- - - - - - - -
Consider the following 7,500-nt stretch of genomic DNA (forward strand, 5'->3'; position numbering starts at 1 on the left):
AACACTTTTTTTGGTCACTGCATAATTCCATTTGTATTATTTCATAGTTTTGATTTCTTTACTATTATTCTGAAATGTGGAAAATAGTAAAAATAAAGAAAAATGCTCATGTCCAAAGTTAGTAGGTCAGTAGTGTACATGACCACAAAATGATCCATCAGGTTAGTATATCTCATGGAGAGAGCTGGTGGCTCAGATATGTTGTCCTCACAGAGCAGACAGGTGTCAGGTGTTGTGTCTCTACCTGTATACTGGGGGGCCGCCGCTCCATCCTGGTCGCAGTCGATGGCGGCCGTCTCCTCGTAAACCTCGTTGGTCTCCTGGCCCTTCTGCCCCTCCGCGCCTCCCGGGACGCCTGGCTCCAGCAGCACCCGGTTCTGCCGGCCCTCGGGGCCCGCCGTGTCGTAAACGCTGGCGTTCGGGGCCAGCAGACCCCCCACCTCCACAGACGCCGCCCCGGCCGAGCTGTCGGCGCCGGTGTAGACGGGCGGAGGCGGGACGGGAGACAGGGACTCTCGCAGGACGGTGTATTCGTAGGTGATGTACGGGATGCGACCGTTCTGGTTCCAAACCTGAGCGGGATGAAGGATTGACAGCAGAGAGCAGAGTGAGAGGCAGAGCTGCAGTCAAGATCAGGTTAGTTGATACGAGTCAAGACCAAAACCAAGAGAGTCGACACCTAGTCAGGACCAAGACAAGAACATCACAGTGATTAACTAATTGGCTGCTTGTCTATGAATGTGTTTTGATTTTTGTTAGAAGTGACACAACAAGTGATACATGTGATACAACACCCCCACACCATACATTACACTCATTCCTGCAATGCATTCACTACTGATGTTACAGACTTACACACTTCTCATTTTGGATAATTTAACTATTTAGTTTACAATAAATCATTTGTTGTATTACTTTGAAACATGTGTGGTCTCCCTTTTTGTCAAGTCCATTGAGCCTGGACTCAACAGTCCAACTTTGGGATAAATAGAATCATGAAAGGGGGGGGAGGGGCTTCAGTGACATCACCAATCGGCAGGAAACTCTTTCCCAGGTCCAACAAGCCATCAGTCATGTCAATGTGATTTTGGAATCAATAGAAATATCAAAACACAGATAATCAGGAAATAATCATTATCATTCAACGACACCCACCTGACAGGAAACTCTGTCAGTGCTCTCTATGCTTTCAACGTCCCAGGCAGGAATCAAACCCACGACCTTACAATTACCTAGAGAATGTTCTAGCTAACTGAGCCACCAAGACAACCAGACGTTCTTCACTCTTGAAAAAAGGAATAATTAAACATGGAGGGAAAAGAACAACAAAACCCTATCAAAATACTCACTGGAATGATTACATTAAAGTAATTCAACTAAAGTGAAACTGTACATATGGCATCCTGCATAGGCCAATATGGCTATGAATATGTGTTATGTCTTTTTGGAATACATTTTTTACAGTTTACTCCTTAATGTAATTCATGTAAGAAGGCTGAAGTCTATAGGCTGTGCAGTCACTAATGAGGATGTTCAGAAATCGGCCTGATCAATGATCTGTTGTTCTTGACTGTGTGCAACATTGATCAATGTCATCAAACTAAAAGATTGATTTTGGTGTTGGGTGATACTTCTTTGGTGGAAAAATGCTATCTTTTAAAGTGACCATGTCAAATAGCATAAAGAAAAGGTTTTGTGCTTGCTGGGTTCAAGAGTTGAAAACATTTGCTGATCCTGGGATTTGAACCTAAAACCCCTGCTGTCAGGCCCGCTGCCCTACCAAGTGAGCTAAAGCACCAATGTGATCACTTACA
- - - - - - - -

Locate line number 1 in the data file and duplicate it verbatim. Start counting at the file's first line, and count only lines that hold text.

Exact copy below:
Consider the following 7,500-nt stretch of genomic DNA (forward strand, 5'->3'; position numbering starts at 1 on the left):